The classic example was the smaller party FDP some decades ago. Although SPD and CDU each had many more seats than FDP, both needed the FDP to have more than 50% of the seats. So whoever the FDP joined with, that party became part of the government, while the other became opposition. Some people even subjected that this was too much power/influence for such a small party. (Then, more smaller parties received a significant amount of votes, and things became even more complicated, but also more interesting!)

One difference might be that those two parties now use parts of other minor parties' platforms as a way to convince voters to consider them. If that were the case then at least there's greater breadth of political opinion/discourse.

You also have compulsory voting, yes?

Can you explicitly vote for nobody?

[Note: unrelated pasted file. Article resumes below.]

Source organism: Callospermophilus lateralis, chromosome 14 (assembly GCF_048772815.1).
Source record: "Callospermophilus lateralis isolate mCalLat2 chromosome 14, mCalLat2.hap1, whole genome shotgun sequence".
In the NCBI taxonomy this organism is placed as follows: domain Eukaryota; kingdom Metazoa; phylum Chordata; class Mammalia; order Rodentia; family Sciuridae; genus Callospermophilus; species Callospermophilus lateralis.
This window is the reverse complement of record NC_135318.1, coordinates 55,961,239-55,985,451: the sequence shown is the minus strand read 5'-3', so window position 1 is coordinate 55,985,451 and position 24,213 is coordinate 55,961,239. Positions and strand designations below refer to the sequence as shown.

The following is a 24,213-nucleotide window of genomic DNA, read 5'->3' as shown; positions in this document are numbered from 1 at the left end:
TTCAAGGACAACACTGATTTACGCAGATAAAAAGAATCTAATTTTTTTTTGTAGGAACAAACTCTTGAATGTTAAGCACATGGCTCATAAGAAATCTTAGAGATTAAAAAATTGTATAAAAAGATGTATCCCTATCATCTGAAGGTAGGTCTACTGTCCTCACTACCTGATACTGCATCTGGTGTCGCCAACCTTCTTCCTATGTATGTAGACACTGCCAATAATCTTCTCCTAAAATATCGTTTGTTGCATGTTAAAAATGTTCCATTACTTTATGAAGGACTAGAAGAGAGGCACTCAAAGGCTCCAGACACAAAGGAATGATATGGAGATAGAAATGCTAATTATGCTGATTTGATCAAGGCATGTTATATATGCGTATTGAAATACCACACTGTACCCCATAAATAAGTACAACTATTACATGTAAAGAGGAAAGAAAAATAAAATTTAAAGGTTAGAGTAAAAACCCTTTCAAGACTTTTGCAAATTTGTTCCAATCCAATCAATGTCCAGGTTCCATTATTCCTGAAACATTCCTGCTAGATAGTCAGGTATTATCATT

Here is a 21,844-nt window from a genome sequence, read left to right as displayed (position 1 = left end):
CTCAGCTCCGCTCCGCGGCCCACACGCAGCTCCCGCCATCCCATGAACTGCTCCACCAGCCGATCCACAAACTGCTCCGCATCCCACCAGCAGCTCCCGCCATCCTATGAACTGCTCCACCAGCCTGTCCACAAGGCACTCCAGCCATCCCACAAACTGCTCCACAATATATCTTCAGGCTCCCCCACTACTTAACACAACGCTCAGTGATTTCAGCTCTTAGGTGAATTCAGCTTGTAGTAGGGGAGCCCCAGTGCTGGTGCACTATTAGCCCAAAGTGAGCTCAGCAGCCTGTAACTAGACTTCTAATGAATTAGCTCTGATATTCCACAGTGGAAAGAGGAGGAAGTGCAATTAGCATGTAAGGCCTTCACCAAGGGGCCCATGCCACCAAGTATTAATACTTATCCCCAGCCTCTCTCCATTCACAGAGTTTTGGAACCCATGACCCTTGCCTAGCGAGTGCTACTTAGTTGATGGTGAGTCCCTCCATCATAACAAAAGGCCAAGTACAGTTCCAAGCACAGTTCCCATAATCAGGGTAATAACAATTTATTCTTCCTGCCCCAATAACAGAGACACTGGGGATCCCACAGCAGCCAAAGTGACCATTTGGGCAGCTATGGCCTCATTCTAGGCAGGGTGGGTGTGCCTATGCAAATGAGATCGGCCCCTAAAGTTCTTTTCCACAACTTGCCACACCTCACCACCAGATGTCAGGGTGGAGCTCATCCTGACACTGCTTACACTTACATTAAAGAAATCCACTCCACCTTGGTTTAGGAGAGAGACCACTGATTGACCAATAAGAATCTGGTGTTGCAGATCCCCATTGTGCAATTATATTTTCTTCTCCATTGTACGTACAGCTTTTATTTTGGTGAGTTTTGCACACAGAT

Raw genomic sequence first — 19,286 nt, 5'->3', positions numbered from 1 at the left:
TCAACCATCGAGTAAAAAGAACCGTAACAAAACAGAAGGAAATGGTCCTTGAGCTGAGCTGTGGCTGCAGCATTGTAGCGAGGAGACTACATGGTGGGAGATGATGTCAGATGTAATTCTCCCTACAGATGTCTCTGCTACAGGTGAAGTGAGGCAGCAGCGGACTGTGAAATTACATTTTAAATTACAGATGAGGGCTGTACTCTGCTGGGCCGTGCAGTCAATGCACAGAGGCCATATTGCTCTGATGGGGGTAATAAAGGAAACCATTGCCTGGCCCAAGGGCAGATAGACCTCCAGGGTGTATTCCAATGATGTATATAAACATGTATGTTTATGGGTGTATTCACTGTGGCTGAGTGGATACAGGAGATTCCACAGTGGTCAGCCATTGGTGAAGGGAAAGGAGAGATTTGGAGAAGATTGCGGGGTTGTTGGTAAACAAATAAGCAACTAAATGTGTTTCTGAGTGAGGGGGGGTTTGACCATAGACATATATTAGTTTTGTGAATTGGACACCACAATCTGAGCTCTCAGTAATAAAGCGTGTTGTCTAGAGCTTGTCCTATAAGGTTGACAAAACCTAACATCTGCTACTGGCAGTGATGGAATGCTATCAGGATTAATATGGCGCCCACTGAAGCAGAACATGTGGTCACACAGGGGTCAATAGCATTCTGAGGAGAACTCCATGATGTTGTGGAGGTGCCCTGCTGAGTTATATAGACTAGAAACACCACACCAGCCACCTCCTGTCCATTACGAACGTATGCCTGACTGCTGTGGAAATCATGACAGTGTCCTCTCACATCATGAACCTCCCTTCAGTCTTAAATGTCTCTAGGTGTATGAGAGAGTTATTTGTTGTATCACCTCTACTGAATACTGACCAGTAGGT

Our compulsory voting is really "compulsory voting". It's "compulsory turn up to a polling station and get your name marked off". You can drop an empty ballot in the box, draw penises on it, or even just turn and walk out of the polling place.

Also, the OP underestimates the impact of the minor parties. While there are two major parties, one of them is a coalition between two parties (Liberals and the Nationals), and there's a significant block of smaller parties and independents that are big enough that when they vote together they can have a deciding vote on legislation.

> The problem is our obsolete voting system which effectively prohibits a third party from winning.